St Mary Undercroft

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St Mary Undercroft
Chapel of Saint Mary Undercroft
Guide to the Palace of Westminster (1911) (14591271170).jpg
Print from the Guide to the Palace of Westminster (1911)
St Mary Undercroft is located in Central London
St Mary Undercroft
St Mary Undercroft
Coordinates: 51°29′58″N 0°7′30″W / 51.49944°N 0.12500°W / 51.49944; -0.12500
LocationPalace of Westminster, London
CountryUnited Kingdom
DenominationChurch of England
History
Founded1297[1]
DedicationBlessed Virgin Mary
Administration
DioceseRoyal Peculiar
Laity
Director of musicSimon Over

The Chapel of St Mary Undercroft is a Church of England chapel in the Palace of Westminster, London, England.

It had been a crypt below St Stephen's Chapel and had fallen into disuse, being pressed into service at various times as a wine cellar, dining room for Speakers (who had holes bored into the wall to accommodate two kitchen chimneys) and (now unconfirmed by records) stables for Oliver Cromwell's horses.[2]

After a fire had destroyed St Stephen's Chapel in 1834, the undercroft returned to its former use as a place of worship. Although much stonework was damaged in the fire, it was decorated in the 1860s by Edward Middleton Barry with gilded, painted and stenciled designs in rich colours to cover the walls, floor and vaulting. The backdrop of the altar depicts royal British saints.[2]

Commemorative plaque to Emily Davison in the Palace of Westminster

On the census night of 2 April 1911, suffragette Emily Davison hid in a cupboard overnight in the Chapel in order to be entered on the census form for the building as a way of ensuring her address was recorded as the House of Commons. A commemorative plaque, unveiled by Tony Benn in 1999, is fixed to the cupboard.[3][4]

It is still used for worship purposes today. In particular, children of peers, who possess the title of "The Honourable", have the privilege of being able to use it as a wedding venue. In addition, members of parliament and peers have the right to use the chapel as a place of christening[5] in the baptistery and font (whose basin was made from a single slab of alabaster) designed by Barry.[6]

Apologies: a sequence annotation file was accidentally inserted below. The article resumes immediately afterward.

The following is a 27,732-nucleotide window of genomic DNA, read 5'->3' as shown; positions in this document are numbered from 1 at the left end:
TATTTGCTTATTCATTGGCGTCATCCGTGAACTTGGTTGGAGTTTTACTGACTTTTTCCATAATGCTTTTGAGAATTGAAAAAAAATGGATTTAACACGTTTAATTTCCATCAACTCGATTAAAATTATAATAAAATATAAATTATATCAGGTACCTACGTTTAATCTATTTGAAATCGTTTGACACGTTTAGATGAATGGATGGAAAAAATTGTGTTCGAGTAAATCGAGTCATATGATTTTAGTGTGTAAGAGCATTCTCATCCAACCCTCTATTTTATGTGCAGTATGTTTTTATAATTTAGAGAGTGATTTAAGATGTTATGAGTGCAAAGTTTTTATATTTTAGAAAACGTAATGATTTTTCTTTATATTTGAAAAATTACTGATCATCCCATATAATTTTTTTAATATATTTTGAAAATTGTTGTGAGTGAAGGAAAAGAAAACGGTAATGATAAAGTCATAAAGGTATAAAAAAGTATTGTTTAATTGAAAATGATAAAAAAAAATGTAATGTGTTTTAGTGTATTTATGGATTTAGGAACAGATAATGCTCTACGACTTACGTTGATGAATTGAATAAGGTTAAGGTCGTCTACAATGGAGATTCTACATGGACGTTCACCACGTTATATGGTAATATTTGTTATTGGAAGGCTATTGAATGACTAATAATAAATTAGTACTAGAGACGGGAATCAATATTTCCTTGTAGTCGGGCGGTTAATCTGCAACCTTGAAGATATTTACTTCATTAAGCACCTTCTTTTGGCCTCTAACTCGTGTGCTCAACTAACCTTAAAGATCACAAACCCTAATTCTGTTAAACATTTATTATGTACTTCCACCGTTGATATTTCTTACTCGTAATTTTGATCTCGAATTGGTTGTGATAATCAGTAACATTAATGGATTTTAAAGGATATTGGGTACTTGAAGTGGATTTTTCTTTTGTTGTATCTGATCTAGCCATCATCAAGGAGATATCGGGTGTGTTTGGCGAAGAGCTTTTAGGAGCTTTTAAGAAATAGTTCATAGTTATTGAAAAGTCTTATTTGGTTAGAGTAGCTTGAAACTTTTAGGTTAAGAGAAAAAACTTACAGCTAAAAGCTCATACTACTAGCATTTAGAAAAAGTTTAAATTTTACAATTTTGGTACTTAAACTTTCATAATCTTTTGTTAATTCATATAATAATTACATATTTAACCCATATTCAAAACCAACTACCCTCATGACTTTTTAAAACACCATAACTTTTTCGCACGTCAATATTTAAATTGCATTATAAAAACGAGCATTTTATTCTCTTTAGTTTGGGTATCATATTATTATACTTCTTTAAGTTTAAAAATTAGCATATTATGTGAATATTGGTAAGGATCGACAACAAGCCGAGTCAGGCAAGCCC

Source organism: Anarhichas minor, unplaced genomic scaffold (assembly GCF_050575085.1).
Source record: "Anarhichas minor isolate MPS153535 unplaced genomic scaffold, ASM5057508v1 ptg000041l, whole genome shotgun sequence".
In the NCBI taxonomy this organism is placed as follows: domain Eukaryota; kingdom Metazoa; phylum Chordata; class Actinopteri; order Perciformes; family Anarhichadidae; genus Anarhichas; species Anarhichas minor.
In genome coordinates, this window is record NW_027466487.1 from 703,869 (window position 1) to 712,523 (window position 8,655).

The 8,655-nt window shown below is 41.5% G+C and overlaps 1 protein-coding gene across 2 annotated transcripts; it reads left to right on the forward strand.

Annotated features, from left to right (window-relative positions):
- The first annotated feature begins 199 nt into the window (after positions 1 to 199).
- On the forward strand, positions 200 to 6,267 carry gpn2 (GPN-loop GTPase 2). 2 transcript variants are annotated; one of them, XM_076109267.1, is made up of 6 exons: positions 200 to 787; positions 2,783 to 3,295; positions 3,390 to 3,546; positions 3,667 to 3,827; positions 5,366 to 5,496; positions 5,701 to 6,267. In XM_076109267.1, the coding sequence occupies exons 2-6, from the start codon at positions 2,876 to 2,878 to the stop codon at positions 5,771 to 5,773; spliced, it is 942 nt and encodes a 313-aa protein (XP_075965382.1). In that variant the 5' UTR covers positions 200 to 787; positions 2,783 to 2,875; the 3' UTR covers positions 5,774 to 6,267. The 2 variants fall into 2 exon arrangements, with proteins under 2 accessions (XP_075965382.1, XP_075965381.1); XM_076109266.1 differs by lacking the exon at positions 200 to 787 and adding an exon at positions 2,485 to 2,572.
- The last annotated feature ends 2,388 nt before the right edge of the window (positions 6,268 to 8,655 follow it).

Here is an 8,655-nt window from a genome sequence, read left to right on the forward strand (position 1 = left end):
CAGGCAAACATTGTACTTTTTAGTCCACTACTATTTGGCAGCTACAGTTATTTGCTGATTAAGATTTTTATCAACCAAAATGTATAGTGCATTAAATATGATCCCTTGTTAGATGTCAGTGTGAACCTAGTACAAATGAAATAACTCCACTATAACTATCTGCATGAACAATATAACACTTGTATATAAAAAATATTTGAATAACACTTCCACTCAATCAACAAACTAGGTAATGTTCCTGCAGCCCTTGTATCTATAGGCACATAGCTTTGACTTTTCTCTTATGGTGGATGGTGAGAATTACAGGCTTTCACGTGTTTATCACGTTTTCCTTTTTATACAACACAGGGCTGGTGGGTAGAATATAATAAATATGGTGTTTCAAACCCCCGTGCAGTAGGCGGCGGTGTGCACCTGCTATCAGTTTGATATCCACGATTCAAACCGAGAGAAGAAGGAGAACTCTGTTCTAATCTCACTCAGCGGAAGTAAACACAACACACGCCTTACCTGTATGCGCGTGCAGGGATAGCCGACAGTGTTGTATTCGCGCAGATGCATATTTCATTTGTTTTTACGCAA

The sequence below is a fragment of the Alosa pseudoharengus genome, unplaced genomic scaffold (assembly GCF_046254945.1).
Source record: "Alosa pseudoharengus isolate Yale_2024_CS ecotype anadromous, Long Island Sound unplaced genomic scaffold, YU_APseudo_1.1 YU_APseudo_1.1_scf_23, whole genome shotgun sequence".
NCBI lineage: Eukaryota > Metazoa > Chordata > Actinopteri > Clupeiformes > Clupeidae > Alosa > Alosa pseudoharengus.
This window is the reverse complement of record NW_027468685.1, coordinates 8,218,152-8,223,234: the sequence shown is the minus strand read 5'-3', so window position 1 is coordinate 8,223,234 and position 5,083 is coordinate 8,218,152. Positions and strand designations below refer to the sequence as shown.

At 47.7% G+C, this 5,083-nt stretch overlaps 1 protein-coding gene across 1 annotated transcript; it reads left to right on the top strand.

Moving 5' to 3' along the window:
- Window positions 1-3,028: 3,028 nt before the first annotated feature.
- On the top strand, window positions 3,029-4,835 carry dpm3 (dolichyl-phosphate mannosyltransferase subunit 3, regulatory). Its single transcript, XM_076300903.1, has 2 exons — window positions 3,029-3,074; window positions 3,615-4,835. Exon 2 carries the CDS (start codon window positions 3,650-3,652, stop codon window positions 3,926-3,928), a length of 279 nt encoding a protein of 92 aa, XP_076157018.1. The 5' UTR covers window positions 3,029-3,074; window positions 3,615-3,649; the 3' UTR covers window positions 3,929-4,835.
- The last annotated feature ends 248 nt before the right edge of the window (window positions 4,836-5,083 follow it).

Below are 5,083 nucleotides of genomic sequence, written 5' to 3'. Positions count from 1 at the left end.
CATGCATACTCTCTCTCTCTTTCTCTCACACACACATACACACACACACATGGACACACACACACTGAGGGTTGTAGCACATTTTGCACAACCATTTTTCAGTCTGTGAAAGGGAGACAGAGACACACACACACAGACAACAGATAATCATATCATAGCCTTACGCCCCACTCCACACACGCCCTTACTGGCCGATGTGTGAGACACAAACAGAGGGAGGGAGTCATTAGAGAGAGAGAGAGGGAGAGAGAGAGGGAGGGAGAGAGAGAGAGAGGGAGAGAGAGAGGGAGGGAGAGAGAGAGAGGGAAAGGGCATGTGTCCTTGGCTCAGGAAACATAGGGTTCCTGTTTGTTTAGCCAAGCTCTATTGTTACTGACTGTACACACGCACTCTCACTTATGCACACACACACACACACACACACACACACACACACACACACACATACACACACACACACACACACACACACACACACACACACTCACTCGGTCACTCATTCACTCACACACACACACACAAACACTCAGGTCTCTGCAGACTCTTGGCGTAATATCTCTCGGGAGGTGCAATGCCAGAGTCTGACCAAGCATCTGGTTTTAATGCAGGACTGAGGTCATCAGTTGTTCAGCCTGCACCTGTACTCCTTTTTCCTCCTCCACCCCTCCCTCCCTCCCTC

It is a Royal Peculiar chapel[7] – outside the responsibility of any diocesan bishop. The building is administered through the Lord Great Chamberlain and Black Rod and it has no dedicated clergy: by convention services were conducted by the Rector of St Margaret's, Westminster, a member of the Chapter of Westminster Abbey. In 2010 the Speaker of the House of Commons used his right of appointment to nominate an outsider, Rev'd Rose Hudson-Wilkin, as the Speaker's Chaplain.

The body of former Prime Minister Margaret Thatcher was kept in St Mary Undercroft on the night before her funeral in April 2013.[8] The honour was also accorded for the body of Tony Benn, the long serving Labour politician, before his funeral in March 2014,[9] as well as that of PC Keith Palmer who was fatally stabbed carrying out his duties on the palace grounds during the 2017 Westminster attack.[10]

References[edit]

  1. ^ "The Chapel of St Mary Undercroft – UK Parliament". Parliament.uk. 21 April 2010. Retrieved 24 April 2014.
  2. ^ a b The Palace of Westminster Official Guide. Houses of Parliament. 2012. p. 70. ISBN 978-0-95620-292-5.Website www.parliament.uk
  3. ^ The Palace of Westminster Official Guide. p. 17.
  4. ^ "Benn's secret tribute to suffragette martyr". BBC News. 17 March 1999. Retrieved 7 August 2008.
  5. ^ Emma Crewe, Lords of Parliament: Manners, Rituals and Politics (2005, ISBN 0719072077), p. 97
  6. ^ The Palace of Westminster Official Guide. p. 71.
  7. ^ "The Chapel of St Mary Undercroft – UK Parliament". Parliament.uk. 21 April 2010. Retrieved 20 November 2012.
  8. ^ "Westminster service remembers Baroness Thatcher". BBC News Online. 16 April 2013. Retrieved 19 March 2014.
  9. ^ "Queen approves Tony Benn overnight vigil in Parliament's chapel". BBC News Online. 20 March 2014. Retrieved 20 March 2014.
  10. ^ "PC Keith Palmer's body to lie in chapel in Palace of Westminster". The Guardian. 9 April 2017. Retrieved 9 April 2017.